"The Beginning of the End" of the 24-Year-Long Toxic Relationship Between the European Court of Human Rights and Russia

photo credit: EFE / EPA / Ronald Wittek

Shortly after the dissolution of the Soviet Union, Russia, on its transition path, started to knock at the Council of Europe's door. Despite being engaged in bitter internal armed conflict in Chechnya, on 28 February 1996 was accepted as a full member of the organization. In 1998, Russia also became a Party to the European Convention. Thereby, it consented to the European Court of Human Rights' jurisdiction and the statutory execution of the Court's judgements on cases directed against Russia.

At the same time, the Council of Europe opened its doors for Russia not because of the latter's democratic progress or improvements in terms of human rights, although Russia made some efforts, including the adoption of a democratic constitution in 1993, but primarily because of Russia's future commitments and in the hopes that Russia would use an opportunity to become a decent member of the European family with the support of the European institutions. Unfortunately, however, Russia soon started backsliding and disappointing its partners, which made it easy to anticipate that not only Russia was not going to use this chance, but its policy and resulting pressure would put the brakes on the rapid democratization of other post-soviet nations, which had just joined the Council of Europe or at least hinder full involvement of the Council of Europe's bodies in this process. Moreover, after a decade of Russia's membership to the Council of Europe, a question was raised on what extent the Council of Europe influenced Russia and to what extent Russia has modified the nature of the Council of Europe.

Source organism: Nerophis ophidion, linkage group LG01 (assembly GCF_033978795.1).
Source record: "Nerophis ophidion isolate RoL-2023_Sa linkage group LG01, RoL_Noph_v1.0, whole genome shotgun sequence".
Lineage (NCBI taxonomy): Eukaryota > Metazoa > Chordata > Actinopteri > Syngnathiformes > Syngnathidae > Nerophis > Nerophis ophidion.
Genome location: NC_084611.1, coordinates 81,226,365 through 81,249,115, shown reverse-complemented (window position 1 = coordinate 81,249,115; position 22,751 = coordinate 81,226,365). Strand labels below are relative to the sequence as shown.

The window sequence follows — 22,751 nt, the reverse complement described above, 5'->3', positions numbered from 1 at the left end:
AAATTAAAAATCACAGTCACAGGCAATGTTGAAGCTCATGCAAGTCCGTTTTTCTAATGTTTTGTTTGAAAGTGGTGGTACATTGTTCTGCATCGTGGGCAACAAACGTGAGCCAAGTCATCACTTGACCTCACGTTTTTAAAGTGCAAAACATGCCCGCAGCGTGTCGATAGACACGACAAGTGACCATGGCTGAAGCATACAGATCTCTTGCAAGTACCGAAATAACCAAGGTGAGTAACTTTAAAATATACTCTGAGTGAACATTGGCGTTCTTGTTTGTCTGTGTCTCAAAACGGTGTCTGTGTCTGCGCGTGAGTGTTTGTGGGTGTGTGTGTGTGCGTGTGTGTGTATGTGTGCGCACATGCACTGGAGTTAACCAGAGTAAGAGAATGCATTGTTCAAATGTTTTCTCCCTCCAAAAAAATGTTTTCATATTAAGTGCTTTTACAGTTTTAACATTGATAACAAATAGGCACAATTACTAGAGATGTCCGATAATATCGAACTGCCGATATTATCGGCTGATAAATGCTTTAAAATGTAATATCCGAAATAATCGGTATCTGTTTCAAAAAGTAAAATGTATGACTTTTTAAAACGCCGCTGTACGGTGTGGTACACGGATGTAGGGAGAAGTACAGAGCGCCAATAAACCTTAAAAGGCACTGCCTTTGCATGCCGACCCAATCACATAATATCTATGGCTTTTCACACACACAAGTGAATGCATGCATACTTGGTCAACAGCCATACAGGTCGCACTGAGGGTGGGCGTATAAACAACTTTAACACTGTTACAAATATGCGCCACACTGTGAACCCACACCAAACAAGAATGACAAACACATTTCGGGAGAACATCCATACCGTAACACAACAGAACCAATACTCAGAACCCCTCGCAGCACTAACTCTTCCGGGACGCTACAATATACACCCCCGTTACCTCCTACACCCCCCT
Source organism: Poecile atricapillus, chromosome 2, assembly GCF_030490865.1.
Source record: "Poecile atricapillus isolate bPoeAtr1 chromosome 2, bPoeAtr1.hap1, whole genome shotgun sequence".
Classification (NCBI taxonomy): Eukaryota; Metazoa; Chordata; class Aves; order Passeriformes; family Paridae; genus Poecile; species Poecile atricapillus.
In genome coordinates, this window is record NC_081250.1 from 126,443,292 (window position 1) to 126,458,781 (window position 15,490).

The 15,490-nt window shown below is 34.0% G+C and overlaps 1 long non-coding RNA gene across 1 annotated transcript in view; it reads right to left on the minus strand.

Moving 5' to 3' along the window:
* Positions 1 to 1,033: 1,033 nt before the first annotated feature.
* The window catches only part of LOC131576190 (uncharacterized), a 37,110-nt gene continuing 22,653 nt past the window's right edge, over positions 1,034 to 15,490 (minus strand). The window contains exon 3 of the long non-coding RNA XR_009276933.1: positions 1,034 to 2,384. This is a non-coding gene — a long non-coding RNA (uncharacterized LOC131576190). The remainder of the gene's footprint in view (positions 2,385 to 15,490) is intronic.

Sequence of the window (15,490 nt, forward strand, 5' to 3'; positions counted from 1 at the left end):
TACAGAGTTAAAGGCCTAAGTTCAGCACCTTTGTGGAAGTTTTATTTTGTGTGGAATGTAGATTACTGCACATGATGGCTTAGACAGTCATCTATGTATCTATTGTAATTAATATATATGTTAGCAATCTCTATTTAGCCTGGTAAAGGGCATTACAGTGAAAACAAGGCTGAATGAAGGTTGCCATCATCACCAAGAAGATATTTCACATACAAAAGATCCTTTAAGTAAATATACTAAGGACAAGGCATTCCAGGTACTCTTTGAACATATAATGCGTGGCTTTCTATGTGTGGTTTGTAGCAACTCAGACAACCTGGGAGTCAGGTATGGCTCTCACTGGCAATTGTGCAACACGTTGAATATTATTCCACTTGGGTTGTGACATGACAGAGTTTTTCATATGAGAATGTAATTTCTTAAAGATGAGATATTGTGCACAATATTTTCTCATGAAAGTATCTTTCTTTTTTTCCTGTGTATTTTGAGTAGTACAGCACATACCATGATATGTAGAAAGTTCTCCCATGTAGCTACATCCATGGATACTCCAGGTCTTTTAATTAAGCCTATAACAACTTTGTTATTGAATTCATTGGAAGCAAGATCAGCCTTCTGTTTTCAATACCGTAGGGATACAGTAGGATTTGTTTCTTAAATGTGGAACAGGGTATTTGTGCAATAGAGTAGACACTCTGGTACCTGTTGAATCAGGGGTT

The relationship between the Council of Europe and Russia, which was rather complicated from the very beginning, became toxic after several years. Two consecutive suspensions of the right to vote in the Parliamentary Assembly of the Council of Europe (in 2000 and 2014), Russia's constant and successful manipulation of the issue of leaving the Council of Europe, general disrespect vis-à-vis the Council of Europe's bodies, most notably of the ECtHR which was manifested in non-recognition and non-implementation of the Court's judgements, attempt to sabotage the crisis-ridden ECtHR by denying a timely response to inefficiency problem and seeking to overload it, finally ended with Russia's expulsion from the Council of Europe, denunciation of the European Convention and the Assembly declaring Russia's incumbent government as a "terrorist regime".

However, considering the historical experience, existing uncertainties with ending relations between Russia and the CoE on the one hand and Russia and the ECtHR on the other hand, as well as difficulty in anticipating both short-term and long-term consequences of this event, a logical question arises – is this the end of a relationship or everything is just beginning? Therefore, this paper aims to remind the abovementioned knowledge of Russia, offer an overview of the present situation vis-à-vis the European Court, and discuss current and future challenges.

To read the research in full, see attached file.


Tamar Ketsbaia